Wilderness” is the best single word to describe this National Park. The drama of its natural, unspoilt beauty is what strikes most visitors when they visit this place. Walking safaris were first conducted here in the mid 1980s but since then only very few safari operators have been adventurous enough to stake their territories her, all of whom operate small, remote bush camps and there are no permanent lodges in the area.
As with the South Luangwa, the National Park is sandwiched between the Muchinga Escarpment and the Luangwa River. The habitats vary from wide grassy plains, through Mopane woodland to rich riverine forests hosting Acacias, Mahoganies and Sausage Trees. The Mwaleshi River is a tributary of the Luangwa that winds its way down the escarpment in a series of waterfalls and then across the valley floor, the river recedes during the dryer months of the year but remains attractive to many species of antelope and the large herds of buffalo that are common in this Park. It is along this watercourse that most walking safaris are conducted and accommodation is in small, remote camps.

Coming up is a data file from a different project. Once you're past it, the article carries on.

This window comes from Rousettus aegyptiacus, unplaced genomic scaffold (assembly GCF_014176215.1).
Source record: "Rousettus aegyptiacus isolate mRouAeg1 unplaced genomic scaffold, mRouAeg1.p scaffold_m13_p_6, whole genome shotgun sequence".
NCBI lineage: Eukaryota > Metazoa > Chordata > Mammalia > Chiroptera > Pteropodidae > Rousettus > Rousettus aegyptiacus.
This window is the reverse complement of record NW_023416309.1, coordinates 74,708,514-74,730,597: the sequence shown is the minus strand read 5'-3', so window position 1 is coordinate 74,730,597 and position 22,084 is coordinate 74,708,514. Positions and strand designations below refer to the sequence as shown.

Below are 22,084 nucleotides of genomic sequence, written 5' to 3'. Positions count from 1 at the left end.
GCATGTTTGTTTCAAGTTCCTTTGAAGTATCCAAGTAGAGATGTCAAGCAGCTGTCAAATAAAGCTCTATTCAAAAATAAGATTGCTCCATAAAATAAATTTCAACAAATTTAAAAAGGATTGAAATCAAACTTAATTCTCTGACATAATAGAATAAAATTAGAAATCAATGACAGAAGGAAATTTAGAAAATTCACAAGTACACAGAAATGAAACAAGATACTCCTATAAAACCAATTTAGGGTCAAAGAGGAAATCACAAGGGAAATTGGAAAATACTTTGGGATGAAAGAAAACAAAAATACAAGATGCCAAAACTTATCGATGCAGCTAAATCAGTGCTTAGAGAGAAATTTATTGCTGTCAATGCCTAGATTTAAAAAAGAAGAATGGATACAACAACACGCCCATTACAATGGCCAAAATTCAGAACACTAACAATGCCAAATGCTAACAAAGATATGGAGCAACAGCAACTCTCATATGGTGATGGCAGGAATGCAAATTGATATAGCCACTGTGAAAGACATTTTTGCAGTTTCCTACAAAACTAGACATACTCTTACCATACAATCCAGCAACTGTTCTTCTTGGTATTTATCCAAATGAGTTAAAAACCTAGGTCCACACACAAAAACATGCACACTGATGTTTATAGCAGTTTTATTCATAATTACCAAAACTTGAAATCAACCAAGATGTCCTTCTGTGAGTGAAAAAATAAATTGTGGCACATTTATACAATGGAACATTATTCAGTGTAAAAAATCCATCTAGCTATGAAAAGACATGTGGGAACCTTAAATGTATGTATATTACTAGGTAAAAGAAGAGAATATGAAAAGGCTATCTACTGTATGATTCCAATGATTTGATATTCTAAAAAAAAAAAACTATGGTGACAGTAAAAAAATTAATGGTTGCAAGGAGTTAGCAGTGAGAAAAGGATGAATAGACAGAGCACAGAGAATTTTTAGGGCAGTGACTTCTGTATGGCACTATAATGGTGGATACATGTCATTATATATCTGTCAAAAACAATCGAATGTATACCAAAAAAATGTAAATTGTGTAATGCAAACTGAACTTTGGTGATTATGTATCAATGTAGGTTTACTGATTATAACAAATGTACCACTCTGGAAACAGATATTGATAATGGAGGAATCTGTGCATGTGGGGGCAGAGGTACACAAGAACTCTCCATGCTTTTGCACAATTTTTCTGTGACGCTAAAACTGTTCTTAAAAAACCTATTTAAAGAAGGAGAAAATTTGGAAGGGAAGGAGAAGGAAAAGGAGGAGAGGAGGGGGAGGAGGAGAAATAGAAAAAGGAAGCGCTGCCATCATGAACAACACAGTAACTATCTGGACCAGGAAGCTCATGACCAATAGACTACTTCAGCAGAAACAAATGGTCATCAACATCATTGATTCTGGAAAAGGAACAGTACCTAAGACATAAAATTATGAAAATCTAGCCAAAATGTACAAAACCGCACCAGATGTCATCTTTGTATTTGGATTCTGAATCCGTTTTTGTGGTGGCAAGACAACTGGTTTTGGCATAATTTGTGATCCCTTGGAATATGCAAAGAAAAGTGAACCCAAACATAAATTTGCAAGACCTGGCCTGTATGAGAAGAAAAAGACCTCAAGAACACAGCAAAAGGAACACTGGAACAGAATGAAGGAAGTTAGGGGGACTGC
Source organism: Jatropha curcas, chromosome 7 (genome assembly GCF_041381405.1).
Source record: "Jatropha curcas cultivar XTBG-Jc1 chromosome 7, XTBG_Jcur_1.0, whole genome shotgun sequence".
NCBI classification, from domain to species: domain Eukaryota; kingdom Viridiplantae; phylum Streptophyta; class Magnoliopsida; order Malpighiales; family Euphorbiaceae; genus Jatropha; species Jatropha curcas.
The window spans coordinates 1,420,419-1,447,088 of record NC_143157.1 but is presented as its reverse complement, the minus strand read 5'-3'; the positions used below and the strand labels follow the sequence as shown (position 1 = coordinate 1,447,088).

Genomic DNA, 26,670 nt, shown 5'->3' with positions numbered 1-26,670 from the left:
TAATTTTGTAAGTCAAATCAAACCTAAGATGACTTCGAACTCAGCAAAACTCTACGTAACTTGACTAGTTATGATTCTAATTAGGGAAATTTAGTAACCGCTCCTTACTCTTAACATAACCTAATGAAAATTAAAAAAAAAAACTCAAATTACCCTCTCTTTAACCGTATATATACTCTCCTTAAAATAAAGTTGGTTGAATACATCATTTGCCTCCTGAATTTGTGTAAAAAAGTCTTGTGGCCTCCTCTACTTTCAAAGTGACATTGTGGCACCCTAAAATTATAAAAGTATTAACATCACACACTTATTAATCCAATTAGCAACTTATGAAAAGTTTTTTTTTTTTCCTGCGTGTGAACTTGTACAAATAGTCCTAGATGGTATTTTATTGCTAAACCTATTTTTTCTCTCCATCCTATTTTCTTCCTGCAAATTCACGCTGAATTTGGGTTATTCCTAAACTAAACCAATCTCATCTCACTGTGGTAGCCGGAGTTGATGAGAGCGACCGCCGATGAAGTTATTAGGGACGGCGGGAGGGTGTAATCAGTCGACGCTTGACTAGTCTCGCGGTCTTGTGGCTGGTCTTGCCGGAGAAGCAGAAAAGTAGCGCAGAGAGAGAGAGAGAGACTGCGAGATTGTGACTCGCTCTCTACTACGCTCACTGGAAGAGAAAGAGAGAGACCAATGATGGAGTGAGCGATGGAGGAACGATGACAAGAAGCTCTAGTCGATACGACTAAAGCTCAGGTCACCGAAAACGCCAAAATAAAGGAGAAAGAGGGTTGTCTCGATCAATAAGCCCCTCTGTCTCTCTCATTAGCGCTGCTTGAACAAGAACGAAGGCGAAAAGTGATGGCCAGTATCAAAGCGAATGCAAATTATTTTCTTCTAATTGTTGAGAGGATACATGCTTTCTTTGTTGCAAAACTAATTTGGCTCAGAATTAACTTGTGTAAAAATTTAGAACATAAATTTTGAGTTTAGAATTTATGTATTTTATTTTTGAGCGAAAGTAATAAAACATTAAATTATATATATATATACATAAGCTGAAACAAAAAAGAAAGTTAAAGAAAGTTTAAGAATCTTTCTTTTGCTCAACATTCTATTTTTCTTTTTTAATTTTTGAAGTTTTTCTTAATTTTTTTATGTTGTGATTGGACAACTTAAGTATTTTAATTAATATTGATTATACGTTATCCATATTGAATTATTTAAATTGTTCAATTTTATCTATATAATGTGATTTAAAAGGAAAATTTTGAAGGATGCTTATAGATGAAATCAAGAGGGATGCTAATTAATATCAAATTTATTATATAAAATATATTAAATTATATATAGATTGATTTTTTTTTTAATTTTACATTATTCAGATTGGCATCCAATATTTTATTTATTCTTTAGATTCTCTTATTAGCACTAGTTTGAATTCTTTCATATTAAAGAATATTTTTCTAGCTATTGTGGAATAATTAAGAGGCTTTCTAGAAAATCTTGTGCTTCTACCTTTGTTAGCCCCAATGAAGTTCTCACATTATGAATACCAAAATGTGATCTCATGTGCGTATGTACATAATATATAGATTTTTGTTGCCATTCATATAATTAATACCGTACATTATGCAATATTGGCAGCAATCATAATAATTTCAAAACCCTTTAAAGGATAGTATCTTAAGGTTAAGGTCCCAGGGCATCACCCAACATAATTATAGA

In 1989, two American scientists, Mark and Delia Owens, were granted permission to set up a research station in the park. Through their influence and as a means to help curb poaching in the area, the authorities allowed entry to the park to a few more safari operators who bring limited numbers of tourists into the area for guided walking safaris and game drives. Mark and Delia’s efforts in the North Luangwa are documented in their book ‘Survivors Song/The Eye of the Elephant’. Although they have long since left, the project that they established is still going strong and most of the funding for this National Park is supplied by The Frankfurt Zoological Society.
We are your independent safari and travel experts for Zambia so please feel free to contact us if you have any questions that are not covered by this site. Remember, a safari is an adventure and we are there to plan and organise your safari while Zambia is waiting to reveal its secrets to you.
Names and details of a few camps that are found in this park will be on this page of the website soon.